Great Freedom (2021) Review: 1945 saw the end of the Second World War, the end of oppression of the Jewish at the hands of a maniac. However, it did not bring an end to all oppression. 1945 saw the liberation from the atrocities of the concentration camp. But, a different kind of atrocity continued to rampage lives of another section of German citizens well through the next couple of succeeding decades. In Germany, in both pre and post-war versions, Paragraph 175 of the German penal code subjected homosexuals to persecution and dehumanization. For the queer community, the oppression never ended in 1945. The end of the war merely changed the hands, dishing out the punishment.

In Sebastian Meise’s nuanced but evocative drama, ‘Great Freedom,’ Hans Hoffman (Franz Rogowski of Christian Petzold’s 2018 film ‘Transit’) goes straight to the jail from the concentration camp. His crime of being Jewish is succeeded by his crime of being a gay man. What follows is a story not only of the plights of a homosexual man in a largely homophobic world but also a story of acceptance and solidarity in the name of humanity. If the price for that is sacrificing the previously drilled perception of the world, so be it.

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With co-writer Thomas Reider, Meise navigates through three time periods of Hans’ life. 1968 acts as Hans’, and consequently the film’s, present. When reels of footage of men cruising around a public restroom for covert sex were shown in the opening scene, you would feel the palpable tension of something ill befalling them. And lo and behold it does. The film always keeps this tension alive throughout its moments of tenderness. This intermingling of love and violence is the essence of ‘Great Freedom’. This is where we are introduced to Hans, a known ‘pervert,’ by the logic of Paragraph 175. Hans’ ‘Deviant activities’ have also gotten him in trouble. As he goes to jail, we see him encounter an older inmate, Viktor (Georg Friedrich).

Great Freedom 2021

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It would not take much to realize that Hans and Viktor are no strangers to each other. With smooth transitions (Editor Joanna Scrinzi deserves plaudits here) between 1945 and 1968, ‘Great Freedom’ paints the picture of unwarranted friendship under the weirdest of circumstances. Hans and Viktor were cellmates when Hans was transferred to the jail from the concentration camp. The brutish and noticeably homophobic Viktor did not want Hans as his cellmate. His determined conviction towards not being touched by Hans gradually falters as the two men bond over cigarettes and tattoos.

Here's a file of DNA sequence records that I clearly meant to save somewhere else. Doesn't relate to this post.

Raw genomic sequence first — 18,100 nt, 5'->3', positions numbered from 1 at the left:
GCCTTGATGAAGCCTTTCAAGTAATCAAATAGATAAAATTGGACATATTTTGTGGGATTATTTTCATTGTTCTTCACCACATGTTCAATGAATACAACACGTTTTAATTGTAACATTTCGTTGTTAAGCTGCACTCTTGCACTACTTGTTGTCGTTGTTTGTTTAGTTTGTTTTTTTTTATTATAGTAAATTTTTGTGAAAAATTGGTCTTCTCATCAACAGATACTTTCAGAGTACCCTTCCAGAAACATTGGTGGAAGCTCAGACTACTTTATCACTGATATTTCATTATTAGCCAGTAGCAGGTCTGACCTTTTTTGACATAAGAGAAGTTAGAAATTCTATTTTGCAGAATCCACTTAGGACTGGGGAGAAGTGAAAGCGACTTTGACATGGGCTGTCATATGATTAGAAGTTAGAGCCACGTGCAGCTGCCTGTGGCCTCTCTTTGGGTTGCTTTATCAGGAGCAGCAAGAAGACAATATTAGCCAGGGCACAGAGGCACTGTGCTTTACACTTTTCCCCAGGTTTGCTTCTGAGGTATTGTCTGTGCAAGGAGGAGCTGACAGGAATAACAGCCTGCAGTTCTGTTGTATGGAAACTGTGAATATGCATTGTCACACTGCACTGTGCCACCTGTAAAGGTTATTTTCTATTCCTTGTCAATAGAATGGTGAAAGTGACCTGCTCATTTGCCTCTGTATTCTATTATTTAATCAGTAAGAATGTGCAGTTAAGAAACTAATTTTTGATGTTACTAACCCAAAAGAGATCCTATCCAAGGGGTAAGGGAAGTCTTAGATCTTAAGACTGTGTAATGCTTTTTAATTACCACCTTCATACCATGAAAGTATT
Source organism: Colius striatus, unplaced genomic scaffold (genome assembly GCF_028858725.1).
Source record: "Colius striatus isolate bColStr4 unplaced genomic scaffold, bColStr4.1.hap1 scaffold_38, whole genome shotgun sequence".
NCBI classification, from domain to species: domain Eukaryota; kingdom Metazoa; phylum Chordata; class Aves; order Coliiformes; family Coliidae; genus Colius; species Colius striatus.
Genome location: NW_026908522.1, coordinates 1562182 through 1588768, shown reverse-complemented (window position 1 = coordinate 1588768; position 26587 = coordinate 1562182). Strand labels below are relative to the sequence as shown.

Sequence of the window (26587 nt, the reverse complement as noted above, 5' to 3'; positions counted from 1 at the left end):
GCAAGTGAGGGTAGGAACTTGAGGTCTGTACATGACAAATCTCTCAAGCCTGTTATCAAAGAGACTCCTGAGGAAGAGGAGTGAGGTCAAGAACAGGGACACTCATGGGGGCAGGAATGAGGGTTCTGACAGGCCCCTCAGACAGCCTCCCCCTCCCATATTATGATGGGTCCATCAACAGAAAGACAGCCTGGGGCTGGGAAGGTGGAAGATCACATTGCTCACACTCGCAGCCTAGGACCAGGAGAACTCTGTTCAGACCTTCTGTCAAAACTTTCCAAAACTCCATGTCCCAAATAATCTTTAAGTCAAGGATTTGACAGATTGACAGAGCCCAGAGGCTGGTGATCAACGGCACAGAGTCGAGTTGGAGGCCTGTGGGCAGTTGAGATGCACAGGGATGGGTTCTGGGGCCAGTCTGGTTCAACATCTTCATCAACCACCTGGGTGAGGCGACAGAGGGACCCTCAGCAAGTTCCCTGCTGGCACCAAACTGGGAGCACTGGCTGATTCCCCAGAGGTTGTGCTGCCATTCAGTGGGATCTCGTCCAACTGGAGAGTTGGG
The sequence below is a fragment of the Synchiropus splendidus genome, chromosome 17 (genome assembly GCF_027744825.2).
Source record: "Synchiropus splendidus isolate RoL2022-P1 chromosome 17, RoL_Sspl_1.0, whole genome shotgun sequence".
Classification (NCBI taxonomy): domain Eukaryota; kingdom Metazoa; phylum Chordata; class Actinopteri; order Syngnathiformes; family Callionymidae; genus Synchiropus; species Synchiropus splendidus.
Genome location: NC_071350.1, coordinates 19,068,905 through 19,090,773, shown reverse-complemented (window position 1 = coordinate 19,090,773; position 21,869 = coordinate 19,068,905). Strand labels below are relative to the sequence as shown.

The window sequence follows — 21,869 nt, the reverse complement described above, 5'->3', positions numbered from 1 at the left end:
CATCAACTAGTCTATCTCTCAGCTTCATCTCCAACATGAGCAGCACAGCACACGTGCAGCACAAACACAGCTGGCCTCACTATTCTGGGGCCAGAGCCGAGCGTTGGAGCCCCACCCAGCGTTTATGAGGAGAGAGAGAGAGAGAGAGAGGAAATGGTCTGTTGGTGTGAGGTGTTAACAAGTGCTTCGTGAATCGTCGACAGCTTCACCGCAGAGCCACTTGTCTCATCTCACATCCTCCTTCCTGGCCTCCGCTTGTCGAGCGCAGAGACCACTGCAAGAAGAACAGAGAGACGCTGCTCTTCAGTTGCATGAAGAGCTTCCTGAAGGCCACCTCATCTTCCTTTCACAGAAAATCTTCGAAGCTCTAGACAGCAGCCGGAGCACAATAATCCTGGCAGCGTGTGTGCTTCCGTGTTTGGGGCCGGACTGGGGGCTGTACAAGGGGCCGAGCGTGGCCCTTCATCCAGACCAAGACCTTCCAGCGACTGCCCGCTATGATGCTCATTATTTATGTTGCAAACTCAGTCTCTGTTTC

One of the crucial feats of the film is how universal and natural the portrayed relationships are. The third time period showed Hans at his most earnest self. Set in 1957, this time period focuses on Hans’ second instance of being jailed. Along with his live-in partner, Oskar (Thomas Prenn). Meise here captures love at its most organic form and violence at its cruelest. The pain of separation at the blossoming stage of romance is heart-wrenching. To such an extent, even the otherwise publicly reluctant Viktor could not help but be swayed by it.

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The relationship between Hans and Viktor is the cornerstone of the film. The fluid nature of the relationship, from acquaintances to mutual benefactors, from friends to lovers, is compelling to explore and watch. Both Rogowski and Friedrich are superb in their acts. Rogowski, especially, brings a restrained fearlessness in Hans, which gradually moves towards tacit acceptance of reality. Friedrich’s Viktor is volatile and continuously figuring himself out, yet genuinely reciprocates Hans’ affection.

Along with being a stellar entry in the Queer cinema database, Meise’s ‘Great Freedom’ also explores the idea of freedom. It tells that in prison, our protagonists are free only when they are being punished. For instance, to catch a moment of tenderness Hans and his lovers needed to be thrown outside of their cell for not following night watch protocols. It becomes difficult to accept freedom when it is denied for so long. ‘Great Freedom’ has a subtle and poetic end where Hans chooses confinement, despite being gifted the freedom he has craved for a long. Freedom without love and humanity is meaningless, not just for Hans but for most of the world.


Great Freedom (2021) Links: IMDb, Wikipedia

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